A Beautifully Low-Key Resolution in She-Hulk 163

by Spencer Irwin

This article contains SPOILERS. If you haven’t read the issue yet, proceed at your own risk!

Last month’s installment of She-Hulk was a beautiful way to wrap up the many issues Jen’s been dealing with throughout writer Mariko Tamaki’s run, but those resolutions came at an unrealistic, breakneck speed. It’s nice, then, that She-Hulk 163 finds Tamaki and artist Diego Olortegui slowing down again, allowing this run’s finale to be the kind of simple, low-key resolution that fits the more realistic tale of trauma and recovery Tamaki’s been telling ever since Civil War II. Continue reading

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Rapid Recovery in She-Hulk 162

by Spencer Irwin

This article contains SPOILERS. If you haven’t read the issue yet, proceed at your own risk!

Enjoying any form of fiction requires a little suspension of disbelief, but this especially goes for superhero comics. Yeah, comics have rich themes and characters and exciting stories to offer, if you can get past the superhuman abilities, if you can reconcile decades of tangled continuity and retcons, if you can learn the rhythms and tricks of the medium.

adore that kind of nerd nonsense, and I’ve never had any problem accepting superhero comics for exactly what they are, but it took even me a second to accept what was happening in She-Hulk 162. It’s actually a rather delightful issue, as Mariko Tamaki and Jahnoy Lindsay take an insightful look into Jennifer Walters’ trauma and recovery, but both the methods and the speed with which they do so require quite a bit of suspension of disbelief. Continue reading

Different Kinds of Strength in She-Hulk 161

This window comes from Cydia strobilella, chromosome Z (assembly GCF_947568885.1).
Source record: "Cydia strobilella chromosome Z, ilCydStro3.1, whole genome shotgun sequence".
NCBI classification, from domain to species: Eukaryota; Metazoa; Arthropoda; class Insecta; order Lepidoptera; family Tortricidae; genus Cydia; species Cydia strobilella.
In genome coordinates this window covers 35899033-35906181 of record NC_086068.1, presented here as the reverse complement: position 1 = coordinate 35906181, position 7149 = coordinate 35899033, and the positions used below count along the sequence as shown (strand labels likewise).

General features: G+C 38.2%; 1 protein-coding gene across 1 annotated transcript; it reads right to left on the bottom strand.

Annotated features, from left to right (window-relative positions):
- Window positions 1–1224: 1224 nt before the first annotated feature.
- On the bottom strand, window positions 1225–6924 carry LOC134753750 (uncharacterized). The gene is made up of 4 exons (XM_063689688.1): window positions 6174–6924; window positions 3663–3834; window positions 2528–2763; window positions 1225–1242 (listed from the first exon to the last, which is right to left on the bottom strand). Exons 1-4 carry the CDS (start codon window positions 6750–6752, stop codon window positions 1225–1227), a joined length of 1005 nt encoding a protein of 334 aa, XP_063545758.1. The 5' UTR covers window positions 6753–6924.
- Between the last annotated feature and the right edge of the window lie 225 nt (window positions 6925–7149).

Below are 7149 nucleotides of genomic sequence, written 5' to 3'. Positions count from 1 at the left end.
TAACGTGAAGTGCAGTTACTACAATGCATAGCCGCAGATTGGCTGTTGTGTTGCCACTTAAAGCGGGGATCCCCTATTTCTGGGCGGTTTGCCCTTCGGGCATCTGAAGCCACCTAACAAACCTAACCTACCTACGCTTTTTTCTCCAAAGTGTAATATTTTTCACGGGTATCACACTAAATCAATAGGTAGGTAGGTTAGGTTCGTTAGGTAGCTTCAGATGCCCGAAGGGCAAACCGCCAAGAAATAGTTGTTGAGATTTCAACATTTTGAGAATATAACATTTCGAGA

by Spencer Irwin

This article contains SPOILERS. If you haven’t read the issue yet, proceed at your own risk!

Mariko Tamaki’s been taking Jennifer Walters on a long, singular journey towards recovery ever since taking over Hulk/She-Hulk, and the antagonists Jen has faced along the way have been specifically chosen to reflect different challenges of that journey, often by turning them into mirror images of Jen’s greatest fears. What does it mean, then, that She-Hulk 161 has two villains for Jen to face down? And what do these two foes have to say about where Jen’s head is right now? Continue reading

She-Hulk 159: Discussion

by Drew Baumgartner and Spencer Irwin

She-Hulk 159

This article containers SPOILERS. If you haven’t read the issue yet, proceed at your own risk!

Drew: Why do we like superheroes? For some, the appeal might be whiz-bang action or modern mythologies, but I’ve personally always been drawn to the genre for its ability to comment on everyday life (albeit by blowing it up to epic proportions). It’s not a feature of every superhero story — far from it — but there’s a certain type of superhero story that manages to scale up relatable conflicts and struggles to matters of life and death. Mariko Tamaki’s work with Jen Waters (formerly on Hulk, now retitled and renumbered as She-Hulk) has always fit into this category with ease, using Jen’s Hulk-outs as a stand-in for PTSD-fueled anxiety attacks. It’s an approach that served the character and the story beautifully, creating a series decidedly unlike any other superhero story on the shelves. This issue is at its best when it focuses on those relatable elements, though the introduction of a bona fide supervillain might just blow the parallels out of the water. Continue reading